ORCID Identifier(s)


Graduation Semester and Year




Document Type


Degree Name

Doctor of Philosophy in Biomedical Engineering



First Advisor

Baohong Yuan


Novel approaches to the improvement of ultrasound-switchable fluorescence (USF) imaging—a relatively new imaging modality that combines ultrasound and optical imaging techniques—have been proposed for early cancer detection. In USF, a high-intensity focused ultrasound (HIFU) beam is used to induce temperature rise within its acoustic focal region due to which a thermo-sensitive USF contrast agent undergoes a switch in its state by increasing the output of fluorescence photons. By using an increase in fluorescence, one can isolate and quantify the fluorescence properties within the ultrasonic focal area. Therefore, USF is able to provide fluorescence contrast while maintaining ultrasound resolution in tissue. The major challenge of the conventional USF technique is its low axial resolution and its sensitivity (i.e. its signal-to-noise ratio (SNR)). This work focuses on investigating and developing a novel USF system design that can improve the resolution and SNR of USF imaging for biological applications. This work can be divided into two major parts: characterizing the performance of a high-intensity focused ultrasound transducer; and improving the axial resolution and sensitivity of the USF technique. Preliminary investigation was conducted by using an IR camera setup to detect temperature variation and thereby study the performance of the high-intensity focused ultrasound transducer to quantify different parameters of ultrasound-induced temperature focal size (UTFS). Investigations are conducted for the purpose of high-resolution imaging with an emphasis on HIFU-induced thermal focus size, short duration of HIFU-induced temperature increase (to avoid thermal diffusion or conduction), and control of HIFU-induced temperature increase within a few degrees Celsius. Next, the focus was shifted to improving the sensitivity of the ultrasound-switchable fluorescence-imaging technique. In this study, the USF signal is encoded with the modulation frequency of the ultrasound by modulating the induced temperature. Later, two approaches were adopted to modify the USF design to improve the resolution of the conventional USF imaging technique. The first approach aims to improve the axial resolution of conventional USF technique, which involves changing the USF system to adopt a dual-HIFU transducer arrangement (in which the transducers are 90 degree with respect to each other) for use as the heating source. The overlapped region of the two crossed foci (OR-TCF) of the dual-HIFU transducer module is expected to have small thermal size along both lateral and axial directions; thus, it could improve the axial resolution of the USF imaging technique. The second approach aims to demonstrate the improvement of resolution via a single-element HIFU transducer with a high frequency (15 MHz). The high frequency of the ultrasound transducer would have smaller acoustic lateral and axial size and should therefore have smaller thermal size. Thus, both approaches should be able to reduce the focal region of heating and thereby improve the resolution of the USF imaging. Results show that the driving power and exposure time of the HIFU transducer significantly influence the ultrasound-induced temperature focal size (UTFS). Interestingly, a nonlinear acoustic effect was observed at certain variations of the ultrasound exposure power while satisfying the thermal confinement within UTFS. This has been shown to reduce UTFS beyond the acoustic diffraction limit, while the ultrasound-induced thermal energy, which is confined within the focal volume, can induce a desired peak-temperature increase of a few degrees. On other hand, after encoding the HIFU exposure and therefore the detected USF signal with a modulation frequency, the SNR (sensitivity) and full width at half maximum (FWHM) along the lateral direction of the USF image was calculated to be ~114 and ~0.95 mm for a micro-tube with an inner diameter of 0.31 mm (ID), respectively. In comparison, they are ~95 and ~1.1 mm when using a non-modulated conventional USF imaging technique. In the case of improving the axial resolution of USF imaging for a similar target size, the dual-HIFU USF design was able to achieve ~1.07 and ~1.5 mm along lateral (x) and axial (z) directions, respectively. Adopting the second approach of using single 15 MHz HIFU transducer for USF imaging, the axial resolution was calculated to be 0.67±0.02 mm and 1.71±0.24 mm along lateral (x) and axial (z) directions, respectively. Thus, high-resolution ultrasound-switchable fluorescence with good sensitivity can be designed for biomedical applications.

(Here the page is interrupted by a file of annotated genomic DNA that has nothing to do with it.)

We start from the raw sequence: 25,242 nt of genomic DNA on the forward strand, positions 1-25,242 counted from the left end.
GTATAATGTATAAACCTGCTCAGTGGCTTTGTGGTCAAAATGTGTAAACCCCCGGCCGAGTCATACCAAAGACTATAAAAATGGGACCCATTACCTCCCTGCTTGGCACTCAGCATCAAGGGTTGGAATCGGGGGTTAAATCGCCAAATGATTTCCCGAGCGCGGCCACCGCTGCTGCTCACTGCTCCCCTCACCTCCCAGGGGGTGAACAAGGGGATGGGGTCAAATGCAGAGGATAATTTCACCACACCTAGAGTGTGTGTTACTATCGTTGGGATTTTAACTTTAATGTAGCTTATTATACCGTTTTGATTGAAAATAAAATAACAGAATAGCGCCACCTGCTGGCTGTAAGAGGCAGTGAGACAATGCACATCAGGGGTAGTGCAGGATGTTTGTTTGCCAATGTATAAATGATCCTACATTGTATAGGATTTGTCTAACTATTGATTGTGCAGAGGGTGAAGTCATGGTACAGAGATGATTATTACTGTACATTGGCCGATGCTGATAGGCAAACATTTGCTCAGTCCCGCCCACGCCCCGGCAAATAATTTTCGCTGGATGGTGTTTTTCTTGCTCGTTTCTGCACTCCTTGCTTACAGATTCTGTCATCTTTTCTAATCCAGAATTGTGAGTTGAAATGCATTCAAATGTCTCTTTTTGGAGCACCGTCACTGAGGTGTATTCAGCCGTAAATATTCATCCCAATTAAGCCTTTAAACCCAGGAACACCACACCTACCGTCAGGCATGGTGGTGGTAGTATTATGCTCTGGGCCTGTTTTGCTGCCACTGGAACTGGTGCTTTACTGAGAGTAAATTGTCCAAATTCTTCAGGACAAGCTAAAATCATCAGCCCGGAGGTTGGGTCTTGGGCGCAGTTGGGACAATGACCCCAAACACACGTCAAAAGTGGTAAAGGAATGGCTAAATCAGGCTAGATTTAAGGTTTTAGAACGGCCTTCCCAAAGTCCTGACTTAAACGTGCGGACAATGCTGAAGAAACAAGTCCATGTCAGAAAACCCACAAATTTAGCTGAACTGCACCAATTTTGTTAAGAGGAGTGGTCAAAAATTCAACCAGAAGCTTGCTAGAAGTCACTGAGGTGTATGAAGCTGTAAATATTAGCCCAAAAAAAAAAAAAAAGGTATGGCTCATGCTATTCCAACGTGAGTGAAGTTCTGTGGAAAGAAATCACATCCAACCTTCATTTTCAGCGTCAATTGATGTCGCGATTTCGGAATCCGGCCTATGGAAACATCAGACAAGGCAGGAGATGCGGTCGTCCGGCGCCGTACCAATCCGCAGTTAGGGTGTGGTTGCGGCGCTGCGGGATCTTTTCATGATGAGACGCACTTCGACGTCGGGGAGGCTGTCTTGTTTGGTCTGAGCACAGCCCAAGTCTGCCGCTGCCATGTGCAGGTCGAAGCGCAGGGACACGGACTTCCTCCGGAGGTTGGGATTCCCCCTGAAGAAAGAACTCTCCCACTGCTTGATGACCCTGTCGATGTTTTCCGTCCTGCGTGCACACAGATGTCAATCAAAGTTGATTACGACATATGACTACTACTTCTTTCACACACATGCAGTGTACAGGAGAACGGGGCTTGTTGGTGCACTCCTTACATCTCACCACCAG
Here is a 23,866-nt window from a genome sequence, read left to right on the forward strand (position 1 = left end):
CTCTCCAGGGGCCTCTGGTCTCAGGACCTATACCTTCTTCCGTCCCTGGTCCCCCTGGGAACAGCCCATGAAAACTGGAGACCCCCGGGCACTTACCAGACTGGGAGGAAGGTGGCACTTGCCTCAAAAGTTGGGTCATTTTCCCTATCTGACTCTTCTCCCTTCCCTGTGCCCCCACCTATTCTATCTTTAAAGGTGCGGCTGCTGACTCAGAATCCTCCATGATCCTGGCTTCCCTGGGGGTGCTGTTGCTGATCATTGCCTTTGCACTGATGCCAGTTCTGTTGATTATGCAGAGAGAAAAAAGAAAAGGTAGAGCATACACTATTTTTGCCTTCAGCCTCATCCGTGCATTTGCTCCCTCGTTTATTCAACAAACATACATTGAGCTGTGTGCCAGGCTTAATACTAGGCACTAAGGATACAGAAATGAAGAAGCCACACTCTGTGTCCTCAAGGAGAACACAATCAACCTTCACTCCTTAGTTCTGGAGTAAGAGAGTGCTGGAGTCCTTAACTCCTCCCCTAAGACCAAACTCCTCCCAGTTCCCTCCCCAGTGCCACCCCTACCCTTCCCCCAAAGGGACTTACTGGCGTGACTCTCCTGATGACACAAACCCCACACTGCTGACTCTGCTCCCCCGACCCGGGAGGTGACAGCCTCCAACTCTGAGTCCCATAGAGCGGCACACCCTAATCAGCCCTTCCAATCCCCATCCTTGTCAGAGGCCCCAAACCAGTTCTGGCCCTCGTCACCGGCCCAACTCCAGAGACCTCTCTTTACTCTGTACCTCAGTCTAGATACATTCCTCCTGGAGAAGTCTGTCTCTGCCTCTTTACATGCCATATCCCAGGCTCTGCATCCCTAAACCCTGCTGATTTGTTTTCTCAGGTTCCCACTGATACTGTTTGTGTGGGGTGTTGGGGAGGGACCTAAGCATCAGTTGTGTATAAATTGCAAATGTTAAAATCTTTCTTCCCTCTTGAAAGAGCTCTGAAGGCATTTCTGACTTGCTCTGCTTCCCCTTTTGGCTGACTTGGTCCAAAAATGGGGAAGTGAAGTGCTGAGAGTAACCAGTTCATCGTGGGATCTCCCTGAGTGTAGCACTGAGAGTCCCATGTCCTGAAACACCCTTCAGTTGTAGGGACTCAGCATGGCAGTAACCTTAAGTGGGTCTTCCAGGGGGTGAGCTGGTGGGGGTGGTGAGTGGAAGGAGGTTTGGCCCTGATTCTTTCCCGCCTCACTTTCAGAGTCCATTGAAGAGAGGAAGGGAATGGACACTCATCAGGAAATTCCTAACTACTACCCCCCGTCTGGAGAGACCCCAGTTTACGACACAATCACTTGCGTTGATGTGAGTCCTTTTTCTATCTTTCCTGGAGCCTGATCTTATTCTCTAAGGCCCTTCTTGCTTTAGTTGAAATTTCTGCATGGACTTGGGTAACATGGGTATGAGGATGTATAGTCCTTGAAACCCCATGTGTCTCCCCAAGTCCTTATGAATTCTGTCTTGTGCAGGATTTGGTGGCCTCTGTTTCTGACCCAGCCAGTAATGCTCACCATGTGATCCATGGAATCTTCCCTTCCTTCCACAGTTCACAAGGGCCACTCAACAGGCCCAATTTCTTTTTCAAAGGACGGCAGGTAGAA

Ultrasound imaging, Ultrasound-switchable fluorescence imaging, High-intensity focused ultrasound, Multi-modality imaging


Biomedical Engineering and Bioengineering | Engineering


Degree granted by The University of Texas at Arlington